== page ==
14. Dec 15, 2012 #13

    haruspex

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    I see nothing in the problem statement that implies the cage-spring was not in equilibrium initially. Indeed, if you don't assume that there's not enough info to solve the problem.

    EDIT: Ok, I see what you're suggesting - that the mass m was initially on some support within the cage, then fell from it. If that's correct,m the problem is very poorly worded, but I admit that with the more obvious reading I get none of the offered amplitudes. (I get the rebarbative √{(2mg/k)(mh/(M+m) + (M+m)g/k)}.)
     
    Last edited: Dec 15, 2012
  15. Dec 15, 2012 #14

    SammyS

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    Well, I haven't worked it all the way through myself, but I suspect the answer should depend on both M and m , so answer (A) looks suspect. (Other answers ruled out per AlephZero)
     
  16. Dec 15, 2012 #15

    SammyS

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    I agree.

    I am referring to the time during which the body, of mass m, is in free fall. I assume that before the body is in free fall, the cage-body-spring system is in equilibrium.
     
  17. Dec 15, 2012 #16

    TSny

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    I think SammyS is interpreting the problem as saying that the mass m was initially supported inside the cage at a height h above the bottom of the cage (maybe hanging from a string attached to the top of the cage). Everything is initially at rest in equilibrium when suddenly the string supporting m breaks.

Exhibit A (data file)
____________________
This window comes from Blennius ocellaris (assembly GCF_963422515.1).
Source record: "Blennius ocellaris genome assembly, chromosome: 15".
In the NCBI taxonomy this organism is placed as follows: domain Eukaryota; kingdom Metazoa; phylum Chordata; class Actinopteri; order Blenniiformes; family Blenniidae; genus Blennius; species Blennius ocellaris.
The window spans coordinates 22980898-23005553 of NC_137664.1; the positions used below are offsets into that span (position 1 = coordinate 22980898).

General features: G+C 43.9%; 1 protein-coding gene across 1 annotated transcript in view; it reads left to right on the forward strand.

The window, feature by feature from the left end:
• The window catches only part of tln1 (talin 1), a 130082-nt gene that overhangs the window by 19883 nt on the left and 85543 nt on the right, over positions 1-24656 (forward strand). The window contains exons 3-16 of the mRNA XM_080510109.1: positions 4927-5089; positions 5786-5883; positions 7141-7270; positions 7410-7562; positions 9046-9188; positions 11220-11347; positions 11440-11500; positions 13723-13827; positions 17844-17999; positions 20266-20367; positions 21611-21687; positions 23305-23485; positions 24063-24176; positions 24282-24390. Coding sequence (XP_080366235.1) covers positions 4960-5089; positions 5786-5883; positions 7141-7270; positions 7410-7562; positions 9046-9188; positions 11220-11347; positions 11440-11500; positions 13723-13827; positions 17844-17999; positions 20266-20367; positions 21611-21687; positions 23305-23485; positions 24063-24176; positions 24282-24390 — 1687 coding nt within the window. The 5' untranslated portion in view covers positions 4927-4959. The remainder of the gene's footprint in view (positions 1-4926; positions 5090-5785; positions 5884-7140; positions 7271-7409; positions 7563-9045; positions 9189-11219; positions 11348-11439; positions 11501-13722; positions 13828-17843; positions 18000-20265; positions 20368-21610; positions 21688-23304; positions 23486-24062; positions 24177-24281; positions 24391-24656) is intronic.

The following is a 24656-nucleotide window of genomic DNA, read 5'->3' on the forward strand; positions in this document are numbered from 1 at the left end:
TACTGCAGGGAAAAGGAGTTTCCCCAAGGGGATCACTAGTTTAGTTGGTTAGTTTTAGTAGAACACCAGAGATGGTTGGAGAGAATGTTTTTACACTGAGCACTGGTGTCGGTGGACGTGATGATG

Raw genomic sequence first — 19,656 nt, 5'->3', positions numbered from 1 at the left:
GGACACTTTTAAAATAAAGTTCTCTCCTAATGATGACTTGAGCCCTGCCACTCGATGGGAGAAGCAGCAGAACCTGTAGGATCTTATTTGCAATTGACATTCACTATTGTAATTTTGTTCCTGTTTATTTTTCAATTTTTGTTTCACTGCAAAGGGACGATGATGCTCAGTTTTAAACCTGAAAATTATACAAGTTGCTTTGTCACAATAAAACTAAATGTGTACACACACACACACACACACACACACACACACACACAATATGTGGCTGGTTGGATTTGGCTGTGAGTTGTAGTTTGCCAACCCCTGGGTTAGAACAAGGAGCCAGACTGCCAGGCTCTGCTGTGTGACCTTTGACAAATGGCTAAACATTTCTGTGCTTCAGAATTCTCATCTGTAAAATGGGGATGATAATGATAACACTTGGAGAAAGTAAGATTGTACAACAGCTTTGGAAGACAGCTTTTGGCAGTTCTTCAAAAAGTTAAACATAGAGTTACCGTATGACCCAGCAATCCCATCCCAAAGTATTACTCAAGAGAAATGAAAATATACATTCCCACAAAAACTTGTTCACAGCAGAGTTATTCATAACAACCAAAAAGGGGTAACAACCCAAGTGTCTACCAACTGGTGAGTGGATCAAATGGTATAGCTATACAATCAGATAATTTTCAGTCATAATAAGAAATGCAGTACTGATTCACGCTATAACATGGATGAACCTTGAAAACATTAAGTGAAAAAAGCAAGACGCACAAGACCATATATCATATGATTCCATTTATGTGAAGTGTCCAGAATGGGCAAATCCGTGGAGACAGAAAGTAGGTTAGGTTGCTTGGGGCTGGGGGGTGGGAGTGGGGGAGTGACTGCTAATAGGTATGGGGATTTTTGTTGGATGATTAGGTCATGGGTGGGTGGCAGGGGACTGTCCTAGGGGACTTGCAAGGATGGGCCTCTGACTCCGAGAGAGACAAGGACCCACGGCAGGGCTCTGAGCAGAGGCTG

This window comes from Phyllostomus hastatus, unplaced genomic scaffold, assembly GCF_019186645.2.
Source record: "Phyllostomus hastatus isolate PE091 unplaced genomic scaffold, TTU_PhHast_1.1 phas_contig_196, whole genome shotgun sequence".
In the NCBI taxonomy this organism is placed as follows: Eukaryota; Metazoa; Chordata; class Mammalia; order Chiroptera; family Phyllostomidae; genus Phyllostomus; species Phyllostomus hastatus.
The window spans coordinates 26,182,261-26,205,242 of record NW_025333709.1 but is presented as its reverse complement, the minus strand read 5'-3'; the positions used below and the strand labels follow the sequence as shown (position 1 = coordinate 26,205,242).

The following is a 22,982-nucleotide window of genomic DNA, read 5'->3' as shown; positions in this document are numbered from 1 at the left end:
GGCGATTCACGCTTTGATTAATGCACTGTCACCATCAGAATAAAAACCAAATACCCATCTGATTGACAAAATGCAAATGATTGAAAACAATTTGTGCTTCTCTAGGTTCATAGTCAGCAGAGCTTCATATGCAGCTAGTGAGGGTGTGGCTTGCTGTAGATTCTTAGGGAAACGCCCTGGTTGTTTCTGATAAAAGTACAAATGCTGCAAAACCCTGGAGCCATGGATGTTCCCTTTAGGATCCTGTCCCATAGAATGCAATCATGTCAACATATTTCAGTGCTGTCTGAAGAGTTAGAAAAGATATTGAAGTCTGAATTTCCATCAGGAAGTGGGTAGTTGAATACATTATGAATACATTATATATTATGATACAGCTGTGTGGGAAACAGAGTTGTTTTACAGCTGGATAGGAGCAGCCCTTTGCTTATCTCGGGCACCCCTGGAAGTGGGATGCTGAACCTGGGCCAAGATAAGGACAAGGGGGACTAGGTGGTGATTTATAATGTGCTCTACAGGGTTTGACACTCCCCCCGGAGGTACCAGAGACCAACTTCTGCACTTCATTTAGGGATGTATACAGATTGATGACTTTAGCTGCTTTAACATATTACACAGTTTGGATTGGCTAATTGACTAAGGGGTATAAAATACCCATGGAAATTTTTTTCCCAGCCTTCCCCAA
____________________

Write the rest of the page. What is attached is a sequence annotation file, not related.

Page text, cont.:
18. Dec 15, 2012 #17

    haruspex

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    Yes, just realised that. I edited my earlier post.
    But I don't think it's going to lead to a solution. We have to compute the KE remaining after impact. To get that, we need the collision speed, and that appears to involve solving a mixture of functions equation.
     
    Last edited: Dec 15, 2012
  19. Dec 15, 2012 #18

    TSny

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    For the record, I get almost the same result for the original interpretation. Only difference is that I have m instead of (M+m) in the last term.
     
  20. Dec 15, 2012 #19
    OMG. Sorry Really I did mistake out there
     
  21. Dec 15, 2012 #20
    Well sorry to interrupt but my motive is to solve the problem. And I think any assumption couldn't work there SammyS.